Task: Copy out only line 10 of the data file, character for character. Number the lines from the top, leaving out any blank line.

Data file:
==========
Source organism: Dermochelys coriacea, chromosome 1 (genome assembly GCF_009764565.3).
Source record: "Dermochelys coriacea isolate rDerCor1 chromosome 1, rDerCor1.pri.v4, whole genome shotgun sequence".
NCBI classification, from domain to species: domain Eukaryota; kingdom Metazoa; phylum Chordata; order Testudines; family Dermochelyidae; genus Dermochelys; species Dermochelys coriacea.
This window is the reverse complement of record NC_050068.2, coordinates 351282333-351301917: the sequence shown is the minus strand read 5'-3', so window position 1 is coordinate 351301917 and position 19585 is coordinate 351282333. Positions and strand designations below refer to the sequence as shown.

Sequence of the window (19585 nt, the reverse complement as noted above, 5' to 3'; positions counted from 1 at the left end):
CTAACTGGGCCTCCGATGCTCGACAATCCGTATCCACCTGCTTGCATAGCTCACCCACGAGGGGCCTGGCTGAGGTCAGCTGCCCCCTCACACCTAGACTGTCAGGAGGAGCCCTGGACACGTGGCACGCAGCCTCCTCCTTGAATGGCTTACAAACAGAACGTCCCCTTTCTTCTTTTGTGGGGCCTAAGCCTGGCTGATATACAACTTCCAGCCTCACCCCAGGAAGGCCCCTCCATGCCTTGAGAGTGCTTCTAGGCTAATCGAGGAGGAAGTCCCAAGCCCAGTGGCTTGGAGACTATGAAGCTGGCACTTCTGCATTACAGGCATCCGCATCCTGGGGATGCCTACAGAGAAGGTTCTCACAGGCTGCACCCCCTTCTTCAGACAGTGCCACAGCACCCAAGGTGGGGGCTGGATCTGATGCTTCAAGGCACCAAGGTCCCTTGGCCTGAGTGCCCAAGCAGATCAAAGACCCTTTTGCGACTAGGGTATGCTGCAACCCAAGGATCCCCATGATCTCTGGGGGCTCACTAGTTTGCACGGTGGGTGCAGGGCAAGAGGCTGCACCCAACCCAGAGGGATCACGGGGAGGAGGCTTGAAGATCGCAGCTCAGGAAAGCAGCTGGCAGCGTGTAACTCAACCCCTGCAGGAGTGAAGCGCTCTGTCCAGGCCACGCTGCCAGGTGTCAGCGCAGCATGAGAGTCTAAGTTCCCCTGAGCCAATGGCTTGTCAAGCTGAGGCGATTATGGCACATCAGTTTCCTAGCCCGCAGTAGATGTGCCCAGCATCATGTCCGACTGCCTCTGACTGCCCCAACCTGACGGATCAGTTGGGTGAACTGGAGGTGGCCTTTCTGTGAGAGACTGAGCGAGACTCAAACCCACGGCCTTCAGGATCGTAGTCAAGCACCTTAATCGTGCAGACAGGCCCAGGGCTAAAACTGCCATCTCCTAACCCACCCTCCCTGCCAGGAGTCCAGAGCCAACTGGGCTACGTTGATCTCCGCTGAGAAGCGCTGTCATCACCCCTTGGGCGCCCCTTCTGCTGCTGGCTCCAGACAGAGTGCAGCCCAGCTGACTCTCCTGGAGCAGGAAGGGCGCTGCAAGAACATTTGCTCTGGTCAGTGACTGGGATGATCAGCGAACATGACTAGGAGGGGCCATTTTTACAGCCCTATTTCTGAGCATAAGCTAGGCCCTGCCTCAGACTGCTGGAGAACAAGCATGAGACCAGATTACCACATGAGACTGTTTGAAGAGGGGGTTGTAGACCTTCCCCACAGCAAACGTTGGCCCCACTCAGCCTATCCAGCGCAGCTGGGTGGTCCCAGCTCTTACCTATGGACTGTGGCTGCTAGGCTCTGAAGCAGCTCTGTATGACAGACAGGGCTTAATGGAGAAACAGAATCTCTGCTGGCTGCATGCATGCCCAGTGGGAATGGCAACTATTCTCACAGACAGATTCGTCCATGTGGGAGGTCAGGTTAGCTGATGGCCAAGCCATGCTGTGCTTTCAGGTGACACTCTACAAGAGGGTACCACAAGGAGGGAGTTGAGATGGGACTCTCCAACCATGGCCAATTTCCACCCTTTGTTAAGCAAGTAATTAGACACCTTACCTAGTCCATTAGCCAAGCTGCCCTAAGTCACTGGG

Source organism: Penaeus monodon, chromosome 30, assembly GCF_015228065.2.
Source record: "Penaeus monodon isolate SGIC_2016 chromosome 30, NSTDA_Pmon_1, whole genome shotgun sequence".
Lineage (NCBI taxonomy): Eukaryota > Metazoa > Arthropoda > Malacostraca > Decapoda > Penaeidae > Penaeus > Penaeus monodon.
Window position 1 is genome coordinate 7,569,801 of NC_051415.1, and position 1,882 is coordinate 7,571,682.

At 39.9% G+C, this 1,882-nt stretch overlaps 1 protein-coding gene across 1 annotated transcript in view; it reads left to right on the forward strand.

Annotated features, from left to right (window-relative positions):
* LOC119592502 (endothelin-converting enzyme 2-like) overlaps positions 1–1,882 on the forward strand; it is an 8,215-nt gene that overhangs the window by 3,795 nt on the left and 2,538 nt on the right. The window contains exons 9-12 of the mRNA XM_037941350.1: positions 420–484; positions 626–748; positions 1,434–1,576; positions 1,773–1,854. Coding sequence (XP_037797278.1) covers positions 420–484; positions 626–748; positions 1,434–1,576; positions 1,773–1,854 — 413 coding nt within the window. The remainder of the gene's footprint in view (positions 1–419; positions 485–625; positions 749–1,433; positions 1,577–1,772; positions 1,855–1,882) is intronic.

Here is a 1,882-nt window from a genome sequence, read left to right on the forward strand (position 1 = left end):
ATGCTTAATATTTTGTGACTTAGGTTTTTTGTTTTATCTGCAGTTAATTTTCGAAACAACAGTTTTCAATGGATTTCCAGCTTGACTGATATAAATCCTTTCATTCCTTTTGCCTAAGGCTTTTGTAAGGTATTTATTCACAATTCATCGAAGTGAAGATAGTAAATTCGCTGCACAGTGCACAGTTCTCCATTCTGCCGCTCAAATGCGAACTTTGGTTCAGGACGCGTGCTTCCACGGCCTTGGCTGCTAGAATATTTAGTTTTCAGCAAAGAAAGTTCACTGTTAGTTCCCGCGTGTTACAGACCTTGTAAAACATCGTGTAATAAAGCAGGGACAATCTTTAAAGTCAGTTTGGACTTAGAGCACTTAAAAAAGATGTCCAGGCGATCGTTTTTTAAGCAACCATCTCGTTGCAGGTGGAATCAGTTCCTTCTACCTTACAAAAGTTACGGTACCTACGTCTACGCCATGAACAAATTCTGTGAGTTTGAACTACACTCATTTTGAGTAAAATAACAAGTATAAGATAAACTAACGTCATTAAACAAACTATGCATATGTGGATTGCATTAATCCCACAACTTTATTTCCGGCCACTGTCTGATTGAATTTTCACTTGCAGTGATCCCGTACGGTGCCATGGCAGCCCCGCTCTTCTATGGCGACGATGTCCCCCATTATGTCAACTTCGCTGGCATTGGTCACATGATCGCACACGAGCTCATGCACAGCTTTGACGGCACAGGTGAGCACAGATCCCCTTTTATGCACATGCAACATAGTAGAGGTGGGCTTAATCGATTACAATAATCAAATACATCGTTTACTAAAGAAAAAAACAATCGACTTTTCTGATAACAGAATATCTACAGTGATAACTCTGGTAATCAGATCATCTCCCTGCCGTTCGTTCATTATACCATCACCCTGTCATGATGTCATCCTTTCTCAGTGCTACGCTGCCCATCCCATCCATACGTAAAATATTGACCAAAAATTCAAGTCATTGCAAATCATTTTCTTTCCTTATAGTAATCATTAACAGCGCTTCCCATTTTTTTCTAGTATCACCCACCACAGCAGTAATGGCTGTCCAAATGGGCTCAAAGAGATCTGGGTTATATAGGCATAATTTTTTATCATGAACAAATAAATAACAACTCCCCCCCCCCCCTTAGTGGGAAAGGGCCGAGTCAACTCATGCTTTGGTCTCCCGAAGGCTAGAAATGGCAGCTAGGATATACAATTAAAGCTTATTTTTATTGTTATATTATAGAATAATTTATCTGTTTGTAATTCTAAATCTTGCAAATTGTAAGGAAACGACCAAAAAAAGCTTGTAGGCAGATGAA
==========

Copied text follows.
Window position 1 is genome coordinate 7,569,801 of NC_051415.1, and position 1,882 is coordinate 7,571,682.